Pax 3 year T comparison


[Image: Side-by-side self-portraits of Pax, on 32 days vs 36 months on testosterone.]

Today marks three years to the day since I started on testosterone therapy. The comparison photo above uses my Day 32 photo because I had a very different pose and expression on Day 1. You can see a few more photos taken of me today on Flickr.

I wish I could say that I’m pleased overall with the visible changes, but I’m not particularly. I know that every body reacts to the hormone differently, but I expected that I would see more dramatic changes by now, and would not be misgendered very often. At least my voice has pretty much settled in the baritone range.

Regardless, I’m not regretting the decision to go on testosterone, because living in an estrogen-dominated body was even worse. When lab results showed that my hormone levels were way too high, I was afraid that reducing my dosage would cause my menstrual periods to resume. Fortunately, they have not, but I’m still investigating and considering other options, as I’m not happy with needing Ziggy’s help to do my biweekly injections.

Ultimately, I have to remind myself that being agender, I’m going to be misgendered by strangers (and unsympathetic acquaintances) no matter what I look like. I was thinking of this when I created a Wikipedia article about Tyler Ford yesterday.  Tyler, who I’ve written about before, is also agender, also of mixed black/white Jewish parentage, and also uses “singular they” pronouns. Unlike me, they chose to stop hormones, and prefer a more femme presentation. They’re also 20 years younger than I am, and seem to relate to people much better than I do. Of course, that doesn’t stop them from being justifiably angry when they are misgendered, which they are on a regular basis.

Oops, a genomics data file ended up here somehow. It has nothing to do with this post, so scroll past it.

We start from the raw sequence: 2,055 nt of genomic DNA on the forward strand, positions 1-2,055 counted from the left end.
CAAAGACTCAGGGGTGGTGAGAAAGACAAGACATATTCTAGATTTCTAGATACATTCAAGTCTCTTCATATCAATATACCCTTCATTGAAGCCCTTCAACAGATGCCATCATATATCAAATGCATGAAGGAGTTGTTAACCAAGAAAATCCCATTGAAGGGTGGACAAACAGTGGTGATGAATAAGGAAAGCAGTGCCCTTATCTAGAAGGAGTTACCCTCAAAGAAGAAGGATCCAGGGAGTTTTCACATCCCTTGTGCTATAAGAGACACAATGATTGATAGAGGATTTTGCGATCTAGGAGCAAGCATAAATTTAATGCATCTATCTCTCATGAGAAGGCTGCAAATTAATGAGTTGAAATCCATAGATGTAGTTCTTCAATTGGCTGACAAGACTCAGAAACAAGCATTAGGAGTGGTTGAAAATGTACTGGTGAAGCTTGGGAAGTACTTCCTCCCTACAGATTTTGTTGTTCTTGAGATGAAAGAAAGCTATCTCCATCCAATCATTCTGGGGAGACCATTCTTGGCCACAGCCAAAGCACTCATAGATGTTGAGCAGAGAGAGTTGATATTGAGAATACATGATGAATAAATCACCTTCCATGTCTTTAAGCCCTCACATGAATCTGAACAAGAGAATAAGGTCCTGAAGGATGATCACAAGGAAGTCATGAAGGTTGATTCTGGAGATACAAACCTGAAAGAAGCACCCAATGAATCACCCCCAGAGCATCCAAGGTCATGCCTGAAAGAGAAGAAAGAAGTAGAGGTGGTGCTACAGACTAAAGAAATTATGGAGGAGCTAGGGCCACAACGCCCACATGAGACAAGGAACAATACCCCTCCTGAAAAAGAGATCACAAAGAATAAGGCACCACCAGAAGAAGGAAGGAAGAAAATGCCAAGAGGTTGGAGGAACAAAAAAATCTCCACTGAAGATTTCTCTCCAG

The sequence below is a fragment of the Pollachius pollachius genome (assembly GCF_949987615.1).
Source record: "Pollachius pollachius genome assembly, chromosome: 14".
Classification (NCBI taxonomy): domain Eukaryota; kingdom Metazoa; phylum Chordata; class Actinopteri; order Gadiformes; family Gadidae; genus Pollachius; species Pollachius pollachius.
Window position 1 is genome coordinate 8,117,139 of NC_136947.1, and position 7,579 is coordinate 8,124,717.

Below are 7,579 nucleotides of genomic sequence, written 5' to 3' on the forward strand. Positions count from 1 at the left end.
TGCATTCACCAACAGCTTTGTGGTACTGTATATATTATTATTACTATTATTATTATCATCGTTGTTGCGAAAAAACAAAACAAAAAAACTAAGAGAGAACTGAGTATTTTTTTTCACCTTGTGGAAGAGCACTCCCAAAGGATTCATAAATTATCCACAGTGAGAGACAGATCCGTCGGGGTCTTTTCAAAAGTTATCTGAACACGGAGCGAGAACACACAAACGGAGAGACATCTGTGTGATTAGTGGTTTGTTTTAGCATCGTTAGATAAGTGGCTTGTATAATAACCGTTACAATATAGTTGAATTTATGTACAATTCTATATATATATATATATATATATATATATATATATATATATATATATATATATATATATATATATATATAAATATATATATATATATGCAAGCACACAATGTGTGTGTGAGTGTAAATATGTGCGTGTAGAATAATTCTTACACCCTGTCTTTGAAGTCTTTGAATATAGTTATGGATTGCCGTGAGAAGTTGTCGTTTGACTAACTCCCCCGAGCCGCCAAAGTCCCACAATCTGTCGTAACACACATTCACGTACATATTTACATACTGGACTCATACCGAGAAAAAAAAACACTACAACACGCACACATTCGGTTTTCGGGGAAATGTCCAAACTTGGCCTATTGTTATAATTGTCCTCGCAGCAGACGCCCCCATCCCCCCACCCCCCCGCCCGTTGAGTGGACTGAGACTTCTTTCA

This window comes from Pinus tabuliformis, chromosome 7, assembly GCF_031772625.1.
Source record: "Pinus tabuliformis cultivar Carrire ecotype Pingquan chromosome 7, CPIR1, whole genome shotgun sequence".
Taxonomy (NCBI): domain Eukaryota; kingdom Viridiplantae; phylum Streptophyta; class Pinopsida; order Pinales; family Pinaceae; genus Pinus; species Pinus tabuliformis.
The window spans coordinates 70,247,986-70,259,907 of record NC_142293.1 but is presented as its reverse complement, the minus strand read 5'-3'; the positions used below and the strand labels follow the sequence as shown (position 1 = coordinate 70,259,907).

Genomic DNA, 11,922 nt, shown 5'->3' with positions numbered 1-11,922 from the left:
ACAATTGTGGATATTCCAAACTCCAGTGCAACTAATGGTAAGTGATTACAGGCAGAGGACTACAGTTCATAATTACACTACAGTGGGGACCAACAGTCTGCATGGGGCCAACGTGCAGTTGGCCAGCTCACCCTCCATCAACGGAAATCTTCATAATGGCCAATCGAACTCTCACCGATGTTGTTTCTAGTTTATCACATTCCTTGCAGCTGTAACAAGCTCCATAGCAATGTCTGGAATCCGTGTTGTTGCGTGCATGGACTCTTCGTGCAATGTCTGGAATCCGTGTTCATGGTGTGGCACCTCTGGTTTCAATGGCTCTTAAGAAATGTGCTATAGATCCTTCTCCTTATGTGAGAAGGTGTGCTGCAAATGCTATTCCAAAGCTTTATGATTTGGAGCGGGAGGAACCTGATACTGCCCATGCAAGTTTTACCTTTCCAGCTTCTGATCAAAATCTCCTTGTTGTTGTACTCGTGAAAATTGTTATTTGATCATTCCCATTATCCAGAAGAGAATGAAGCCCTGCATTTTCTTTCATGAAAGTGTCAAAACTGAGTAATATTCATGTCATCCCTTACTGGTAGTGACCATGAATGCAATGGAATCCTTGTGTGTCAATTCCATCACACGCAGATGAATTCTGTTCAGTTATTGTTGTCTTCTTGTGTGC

I can accept being referred to as a man, since male is my subconscious sex, and I chose to transition to male for legal and medical purposes. But I still simply cannot be a man, and being misgendered as a woman—whether accidentally or deliberately—causes me significant distress. Maybe one day most people will truly accept non-binary genders as being just as legitimate as binary ones, but that day seems so distant as to be a hopeless fantasy. On top of my depression and anxiety over violence against marginalized people and our fellow animals, these feelings continue to distance me from others.

There is some progress in legal recognition for non-binary people; a non-binary intersex person, who I wrote about previously, has now received an accurate birth certificate. But this still doesn’t help much out on the street, where people make immediate judgments about the gender of strangers based on superficial cues. And bullies and bigots empowered by the incoming presidential administration are only going to ramp up the mockery and harassment of anyone who doesn’t conform.

So I begin 2017 without much optimism, but with the knowledge and determination that my identity is legitimate, no matter what anyone else says. That might not be much to hang onto, but it’s all I’ve got.